Dre’s Race Review – F1’s 2023 Italian Grand Prix

Max Verstappen had to fight for it, but made history with his 10th straight win. But man did Carlos Sainz give it the ol’ college try. Dre on a great Italian GP.

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Read time: 7 mins

“Dreaming Is Free.”

Welcome back to the Festival of Speed. Formula 1 hit Monza and it didn’t suck? Look, a lot of this came down to a genuine struggle to overtake, and an inspired Ferrari on home soil. But if your house was on fire and you saw a bucket of water magically show up in your house… would you question how it got there? Or would you use the bucket?

Let’s get into the Italian Grand Prix, one of the best F1 races of 2023. 

The Honse Paradox

I love the moment Ferrari looked competitive, a bunch of people understandably immediately thought: “Ah fuck it, they’ve cranked their power units up for the home win to look good!”. And I don’t blame them for thinking that, but there is a little more to it. Now, forgive me as I’m not going to go into massive amounts of detail (I’ve done work for the day job which will be up later this week), but long story short, the strengths of Ferrari’s car fit Monza like a glove. 

The two things that the prancing horse specialises in on their wacky-ass car are straight-line speed (They brought the slimmest rear wing they could and were nearly 5mph up on Red Bull on the speed traps), and low-speed corner balance (They can rotate their car better than Red Bull can). Those two traits on a track with a 160mph average speed, separated by multiple chicane complexes, really work for Ferrari. It’s probably why Charles Leclerc qualified on pole at Baku too, another similar track in terms of characteristics. 

So seeing Carlos Sainz beat Max Verstappen to pole by literally 4 inches, no wonder people jumped out of their chairs. And bless him, the man tried. He really tried. He led 14 laps of the race, the most anyone has taken out of a Red Bull this season. Sainz dumped most of his battery on the front straight and forced Verstappen to try what he did with Hamilton in 2021, trying to go around the outside into Turn 1. You have a huge advantage as the defending car at Monza because the defending car can just pinch you into Turn 2 and out the other guy in a yield or escape road scenario. That’s why Verstappen enacted Rule 34 two years ago.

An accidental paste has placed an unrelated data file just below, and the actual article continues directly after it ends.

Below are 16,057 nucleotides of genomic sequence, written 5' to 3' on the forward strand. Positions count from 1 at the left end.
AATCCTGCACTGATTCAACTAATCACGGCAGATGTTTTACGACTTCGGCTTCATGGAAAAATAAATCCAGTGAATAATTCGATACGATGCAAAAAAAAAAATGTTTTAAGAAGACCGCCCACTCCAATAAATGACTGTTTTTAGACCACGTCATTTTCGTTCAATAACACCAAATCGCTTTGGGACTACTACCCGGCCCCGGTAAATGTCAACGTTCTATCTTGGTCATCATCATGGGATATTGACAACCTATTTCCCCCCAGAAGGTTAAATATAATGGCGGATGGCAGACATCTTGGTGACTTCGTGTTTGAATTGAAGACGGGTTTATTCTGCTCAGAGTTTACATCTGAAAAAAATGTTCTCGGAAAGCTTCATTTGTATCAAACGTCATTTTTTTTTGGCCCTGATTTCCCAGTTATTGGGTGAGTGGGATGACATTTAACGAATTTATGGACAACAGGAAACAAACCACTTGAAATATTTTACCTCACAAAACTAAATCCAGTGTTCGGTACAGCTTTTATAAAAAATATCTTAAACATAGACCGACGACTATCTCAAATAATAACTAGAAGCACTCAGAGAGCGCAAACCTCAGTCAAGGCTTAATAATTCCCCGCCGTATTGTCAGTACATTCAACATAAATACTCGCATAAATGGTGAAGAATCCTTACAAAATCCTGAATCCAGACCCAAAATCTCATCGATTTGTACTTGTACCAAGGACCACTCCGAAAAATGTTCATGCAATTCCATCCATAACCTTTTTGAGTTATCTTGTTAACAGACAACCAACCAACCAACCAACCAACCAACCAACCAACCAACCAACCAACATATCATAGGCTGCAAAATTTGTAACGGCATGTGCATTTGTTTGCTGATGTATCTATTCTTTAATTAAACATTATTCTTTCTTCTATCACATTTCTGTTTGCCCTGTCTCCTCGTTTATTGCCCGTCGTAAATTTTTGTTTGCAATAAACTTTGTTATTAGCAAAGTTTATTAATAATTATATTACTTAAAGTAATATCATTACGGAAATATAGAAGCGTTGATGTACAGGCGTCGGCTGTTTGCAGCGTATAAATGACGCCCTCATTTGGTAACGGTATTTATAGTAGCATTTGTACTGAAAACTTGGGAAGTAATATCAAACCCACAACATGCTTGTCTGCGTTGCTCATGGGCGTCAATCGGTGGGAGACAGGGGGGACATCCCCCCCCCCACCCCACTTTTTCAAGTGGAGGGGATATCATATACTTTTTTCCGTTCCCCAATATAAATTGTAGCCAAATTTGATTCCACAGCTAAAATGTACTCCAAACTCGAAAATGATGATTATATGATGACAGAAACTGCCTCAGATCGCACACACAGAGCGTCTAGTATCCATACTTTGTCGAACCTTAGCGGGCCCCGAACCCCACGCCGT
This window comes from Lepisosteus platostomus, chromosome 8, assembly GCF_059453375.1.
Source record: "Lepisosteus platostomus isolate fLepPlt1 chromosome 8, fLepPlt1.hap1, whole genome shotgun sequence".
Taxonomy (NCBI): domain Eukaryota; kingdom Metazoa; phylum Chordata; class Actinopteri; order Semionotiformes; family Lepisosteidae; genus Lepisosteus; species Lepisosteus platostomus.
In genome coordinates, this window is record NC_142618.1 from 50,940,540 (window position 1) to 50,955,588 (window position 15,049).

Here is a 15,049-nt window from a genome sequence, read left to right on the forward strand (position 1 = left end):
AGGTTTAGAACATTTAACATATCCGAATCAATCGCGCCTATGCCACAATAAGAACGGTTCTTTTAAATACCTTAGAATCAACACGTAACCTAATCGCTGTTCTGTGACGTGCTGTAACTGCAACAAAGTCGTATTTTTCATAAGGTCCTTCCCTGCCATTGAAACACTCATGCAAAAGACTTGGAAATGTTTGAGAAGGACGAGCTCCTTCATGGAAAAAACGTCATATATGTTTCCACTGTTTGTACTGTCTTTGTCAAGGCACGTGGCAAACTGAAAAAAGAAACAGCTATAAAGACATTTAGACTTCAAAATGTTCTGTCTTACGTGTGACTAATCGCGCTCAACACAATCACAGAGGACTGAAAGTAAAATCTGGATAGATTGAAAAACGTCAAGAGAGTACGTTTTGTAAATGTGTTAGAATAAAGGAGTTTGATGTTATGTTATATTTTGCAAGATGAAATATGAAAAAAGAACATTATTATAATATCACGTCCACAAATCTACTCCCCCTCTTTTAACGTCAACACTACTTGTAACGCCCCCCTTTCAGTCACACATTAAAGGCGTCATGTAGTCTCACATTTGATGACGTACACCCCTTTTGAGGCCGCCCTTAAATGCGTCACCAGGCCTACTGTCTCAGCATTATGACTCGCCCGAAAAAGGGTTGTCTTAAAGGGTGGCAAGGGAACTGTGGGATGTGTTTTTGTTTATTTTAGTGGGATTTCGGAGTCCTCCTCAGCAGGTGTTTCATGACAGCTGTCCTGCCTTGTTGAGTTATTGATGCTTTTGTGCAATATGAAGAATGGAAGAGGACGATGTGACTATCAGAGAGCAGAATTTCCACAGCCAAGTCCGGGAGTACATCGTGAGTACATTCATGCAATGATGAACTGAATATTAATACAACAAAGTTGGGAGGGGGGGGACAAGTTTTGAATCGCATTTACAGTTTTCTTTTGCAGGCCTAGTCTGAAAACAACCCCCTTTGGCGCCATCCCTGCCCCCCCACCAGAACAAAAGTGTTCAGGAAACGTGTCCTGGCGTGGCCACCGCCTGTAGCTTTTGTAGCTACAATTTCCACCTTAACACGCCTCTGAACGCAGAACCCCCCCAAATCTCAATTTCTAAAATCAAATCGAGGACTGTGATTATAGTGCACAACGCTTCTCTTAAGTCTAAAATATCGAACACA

But you forget, we’re dealing with Max Verstappen here. For those who maybe don’t know, Red Bull deliberately set their cars up to compromise on Saturday to maximise Sunday. Their suspension layout and trick floor setup mean they generally struggle to get heat into the tyre at the start of a lap but get stronger at the end. Hungary when Hamilton beat him for pole was a peak example of that. In race stints, Red Bull’s rear tyre degradation is cracked. 

Max sat behind Sainz early on and knew he was going to goose himself as early as Lap 4 when he noticed the Spaniard sliding around on his rear tyres in a desperate attempt to stay in front. 11 laps later, Sainz locks his front and gives up the lead, and Max Verstappen has 10 consecutive wins. 

Perez eventually took advantage of Charles Leclerc being stuck in Sainz’s dirty air, dropping back and picking off the Ferraris for a Red Bull 1-2. And while it’s objectively been a good weekend for Ferrari – A 3-4 finish and a pole position, Sainz’s 1st podium of 2023 etc… I wonder if they denied themselves a chance at 2nd via letting Leclerc through after Sainz clearly cooked his tyres. 

Sainz almost certainly went over the limit in his defending of every position he could get. Every dark art in the book of race craft was enacted here. Weaving, turning under braking, and by the end, even light contact and cutting corners to keep Leclerc behind him. I’m glad there was no beef by the end of the race and that everyone enjoyed it, but Sainz clearly took full advantage of the Stewards’ general attitude that teammate clashes are waved off. 

If Leclerc got a clear run, could he have held off Perez for 2nd? We’ll never know, but I do suspect there would be no way that Sainz would willingly give up track position in this scenario. Maybe Ferrari should have used Leclerc as an undercut to force Red Bull to react? Just because it’s a good day doesn’t mean those questions shouldn’t be explored. 

Props to Ferrari for making a genuine effort out of it. And another salute to Red Bull for a crushing victory. Records are made to be broken, and 10 straight for any driver at any time is absolutely insane. Max has had every possible scenario thrown at him in this run. Sun, rain, strategical compromises, starting from down the grid, having a bird stuck in his brake duct, you name it. He’s driven like a man in complete control of his car and its surroundings.